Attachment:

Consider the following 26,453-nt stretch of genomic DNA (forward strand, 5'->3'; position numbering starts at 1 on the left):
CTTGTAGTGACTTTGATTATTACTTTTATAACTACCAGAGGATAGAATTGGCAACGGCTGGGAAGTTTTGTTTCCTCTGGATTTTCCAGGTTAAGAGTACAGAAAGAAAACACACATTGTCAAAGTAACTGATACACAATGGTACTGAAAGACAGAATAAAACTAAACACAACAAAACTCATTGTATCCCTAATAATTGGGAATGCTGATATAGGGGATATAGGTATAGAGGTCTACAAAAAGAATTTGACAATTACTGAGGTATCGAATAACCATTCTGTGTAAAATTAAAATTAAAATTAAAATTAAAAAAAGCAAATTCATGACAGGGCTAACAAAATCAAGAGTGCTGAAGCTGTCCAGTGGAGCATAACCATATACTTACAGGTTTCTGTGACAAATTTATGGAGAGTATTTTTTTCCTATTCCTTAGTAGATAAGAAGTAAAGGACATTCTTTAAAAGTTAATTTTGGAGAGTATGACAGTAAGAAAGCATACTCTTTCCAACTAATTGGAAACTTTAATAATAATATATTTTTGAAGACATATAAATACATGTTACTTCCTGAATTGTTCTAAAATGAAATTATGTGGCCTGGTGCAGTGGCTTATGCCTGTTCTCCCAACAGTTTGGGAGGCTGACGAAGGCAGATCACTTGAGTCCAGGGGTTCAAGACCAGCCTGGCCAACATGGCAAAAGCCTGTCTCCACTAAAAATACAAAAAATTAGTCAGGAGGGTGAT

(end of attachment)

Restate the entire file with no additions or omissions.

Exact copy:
Consider the following 26,453-nt stretch of genomic DNA (forward strand, 5'->3'; position numbering starts at 1 on the left):
CTTGTAGTGACTTTGATTATTACTTTTATAACTACCAGAGGATAGAATTGGCAACGGCTGGGAAGTTTTGTTTCCTCTGGATTTTCCAGGTTAAGAGTACAGAAAGAAAACACACATTGTCAAAGTAACTGATACACAATGGTACTGAAAGACAGAATAAAACTAAACACAACAAAACTCATTGTATCCCTAATAATTGGGAATGCTGATATAGGGGATATAGGTATAGAGGTCTACAAAAAGAATTTGACAATTACTGAGGTATCGAATAACCATTCTGTGTAAAATTAAAATTAAAATTAAAATTAAAAAAAGCAAATTCATGACAGGGCTAACAAAATCAAGAGTGCTGAAGCTGTCCAGTGGAGCATAACCATATACTTACAGGTTTCTGTGACAAATTTATGGAGAGTATTTTTTTCCTATTCCTTAGTAGATAAGAAGTAAAGGACATTCTTTAAAAGTTAATTTTGGAGAGTATGACAGTAAGAAAGCATACTCTTTCCAACTAATTGGAAACTTTAATAATAATATATTTTTGAAGACATATAAATACATGTTACTTCCTGAATTGTTCTAAAATGAAATTATGTGGCCTGGTGCAGTGGCTTATGCCTGTTCTCCCAACAGTTTGGGAGGCTGACGAAGGCAGATCACTTGAGTCCAGGGGTTCAAGACCAGCCTGGCCAACATGGCAAAAGCCTGTCTCCACTAAAAATACAAAAAATTAGTCAGGAGGGTGAT